Also, more care does not necessarily mean better outcomes...
     
  35. atomi

    atomi Member
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    We have modern democrats not just saying, but actually putting proposals in writing that say things like:

    “provide economic security to all those who are unable or unwilling to work"

    Adopt a marginal tax rate of 70% at the highest levels. Ignoring the fact that the vast majority of the highest earners only pay an effective rate around 20% as their income comes from capital gains.

    Replace all air travel with rail travel in 10 years.

    Confiscate all cars and upgrade every building in America in 10 years.

    And other loony childish low-level-thinking nonsense to appeal to the lowest common denominator in a desperate grab for votes.

    Medicare for all falls right in line.

    It’s basically a blueprint for how to bankrupt America and increase poverty.

    But what it’s really doing is creating a surefire path to make sure cheetoface is re-elected.

    I mean, you guys do nothing but complain about him 24/7 even though his presidency has not affected your lives negatively AT ALL, and all you had to do was literally nothing and run a moderate with populist appeal in the next election to make sure it would be a landslide.

    The Democratic Party is mentally insane.
     
  36. drtribbiani

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    Can someone explain to me why a single payer healthcare system necessarily results in low doctor salaries? Is there any way to implement it that doesn't screw doctors over? I've always strongly agreed with the notion that healthcare should be accessible to all, but the whole thing about cutting doctor wages by that much really drives me away from the idea...
     
  37. sb247

    sb247 Doer of things
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    1. If the govt controlled all of the customers/money in medicine and therefore had complete control of salaries, how can you not think salaries go down?

    2. Why would you think everyone has a right to all of the expensive labor/materials in healthcare?
     
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  38. medschoolzombie

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    Even if the government controlled salaries, they can’t force doctors to work right? If anything, this sounds like it would push more doctors out of the coasts and into the center of the country since they would use higher salaries to entice them.

    Would this not also mean that admin salaries are cut along in hospitals along with the number of admin people employed? I get that govt means more beurocracy but there’s no way the govt would take every single person employed in this process currently so it would have to be downsized at least somewhat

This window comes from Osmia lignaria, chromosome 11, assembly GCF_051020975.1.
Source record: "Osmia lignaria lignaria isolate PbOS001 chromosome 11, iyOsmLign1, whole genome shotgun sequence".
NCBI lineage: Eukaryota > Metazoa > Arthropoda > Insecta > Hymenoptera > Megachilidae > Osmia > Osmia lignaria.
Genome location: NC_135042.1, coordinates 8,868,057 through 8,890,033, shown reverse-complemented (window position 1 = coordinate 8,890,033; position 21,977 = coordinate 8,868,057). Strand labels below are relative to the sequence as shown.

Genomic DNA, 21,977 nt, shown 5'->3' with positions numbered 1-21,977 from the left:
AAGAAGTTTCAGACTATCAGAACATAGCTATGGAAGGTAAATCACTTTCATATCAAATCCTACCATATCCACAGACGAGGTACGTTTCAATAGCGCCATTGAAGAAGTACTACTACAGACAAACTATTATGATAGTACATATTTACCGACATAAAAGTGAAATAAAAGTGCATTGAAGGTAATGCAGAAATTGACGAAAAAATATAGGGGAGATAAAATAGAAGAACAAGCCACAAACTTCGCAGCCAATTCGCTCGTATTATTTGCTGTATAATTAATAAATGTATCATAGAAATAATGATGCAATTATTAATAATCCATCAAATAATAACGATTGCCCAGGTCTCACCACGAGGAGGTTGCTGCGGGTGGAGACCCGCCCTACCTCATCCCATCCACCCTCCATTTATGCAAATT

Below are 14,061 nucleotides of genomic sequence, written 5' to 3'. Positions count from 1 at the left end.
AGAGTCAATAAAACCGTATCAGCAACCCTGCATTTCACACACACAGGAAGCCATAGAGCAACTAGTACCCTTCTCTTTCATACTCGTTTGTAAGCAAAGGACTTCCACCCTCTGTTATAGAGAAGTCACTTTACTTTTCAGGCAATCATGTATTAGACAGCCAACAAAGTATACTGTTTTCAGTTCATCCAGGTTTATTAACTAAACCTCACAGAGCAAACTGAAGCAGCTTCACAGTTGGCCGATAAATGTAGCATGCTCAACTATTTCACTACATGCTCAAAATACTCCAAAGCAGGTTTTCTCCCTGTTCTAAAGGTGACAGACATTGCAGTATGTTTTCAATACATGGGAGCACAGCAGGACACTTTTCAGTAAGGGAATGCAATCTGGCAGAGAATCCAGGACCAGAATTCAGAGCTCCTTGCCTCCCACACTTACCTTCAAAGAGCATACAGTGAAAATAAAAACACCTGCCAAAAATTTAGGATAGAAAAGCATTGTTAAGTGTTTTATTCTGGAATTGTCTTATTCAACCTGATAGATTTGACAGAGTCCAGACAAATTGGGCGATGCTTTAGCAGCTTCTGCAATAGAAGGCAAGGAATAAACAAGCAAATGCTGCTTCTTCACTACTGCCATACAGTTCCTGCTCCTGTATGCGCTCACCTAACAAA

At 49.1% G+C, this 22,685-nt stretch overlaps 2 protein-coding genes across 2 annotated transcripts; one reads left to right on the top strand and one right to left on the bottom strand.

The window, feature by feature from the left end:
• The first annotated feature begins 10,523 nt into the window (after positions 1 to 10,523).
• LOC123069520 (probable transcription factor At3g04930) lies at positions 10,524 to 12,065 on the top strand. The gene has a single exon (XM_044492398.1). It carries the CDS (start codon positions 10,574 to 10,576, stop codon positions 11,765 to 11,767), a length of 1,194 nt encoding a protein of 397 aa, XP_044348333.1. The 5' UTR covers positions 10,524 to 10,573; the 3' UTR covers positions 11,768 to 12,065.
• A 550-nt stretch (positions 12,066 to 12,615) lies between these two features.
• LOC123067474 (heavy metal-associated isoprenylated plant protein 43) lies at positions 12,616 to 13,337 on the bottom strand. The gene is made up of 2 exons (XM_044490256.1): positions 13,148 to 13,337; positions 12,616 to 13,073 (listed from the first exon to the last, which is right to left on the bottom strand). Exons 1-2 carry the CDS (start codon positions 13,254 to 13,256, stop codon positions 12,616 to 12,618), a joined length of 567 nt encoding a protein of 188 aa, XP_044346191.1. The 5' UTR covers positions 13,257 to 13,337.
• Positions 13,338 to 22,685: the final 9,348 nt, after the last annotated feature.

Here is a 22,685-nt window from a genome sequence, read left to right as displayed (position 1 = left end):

39. KeikoTanaka

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    Doctors aren't allowed to unionize right? I think if salaries dropped over night, there would be huge / immense backlash.. I'm not sure in what form it would take.. but something would have to give lol maybe it would come in the form of loan reimbursement or something
     
  40. sb247

    sb247 Doer of things
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    You don’t have to pay more in the midwest if you just pay even less in the desirable areas. There are two ways to create that pay gap
     
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  41. medschoolzombie

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    That already happens, yet it hasn’t changed much. People on the coasts get paid less compared to people in the middle of country yet a lot of doctors still flock to the coasts
     
  42. medschoolzombie

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    I don’t see why not? I don’t remember ever hearing about a law or rule that says they can’t. I think it’s one of those things that is ‘frowned’ upon. Nurses unionize all the time so there’s no reason that doctors cant.

    I do think that if that happened, a lot more people would hate/drop out of the AMA though. It would be even more useless
     
  43. VA Hopeful Dr

    VA Hopeful Dr Senior Member
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    Private practice doctors can't unionize. Employed ones can.
     
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  44. medschoolzombie

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    Is that by law? Also, do private practice doctors even need to unionize? Don't they have more ability to control their salaries compared to employed ones?
     
  45. VA Hopeful Dr

    VA Hopeful Dr Senior Member
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    Yes, depends who you ask, reimbursement is set by people who aren't the doctors so while there is more control it ultimately comes down to what you get paid for certain procedures.
     
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  46. Black Coffee 24/7

    Black Coffee 24/7 Probationary Status

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    As a moderate voter, I hate Don Trump with a passion. But, if the Dem Party nominee is challenging Trump with these bs promises, I would rather have Trump for 4 more yrs than some of these garbages that literally promote bad behavior.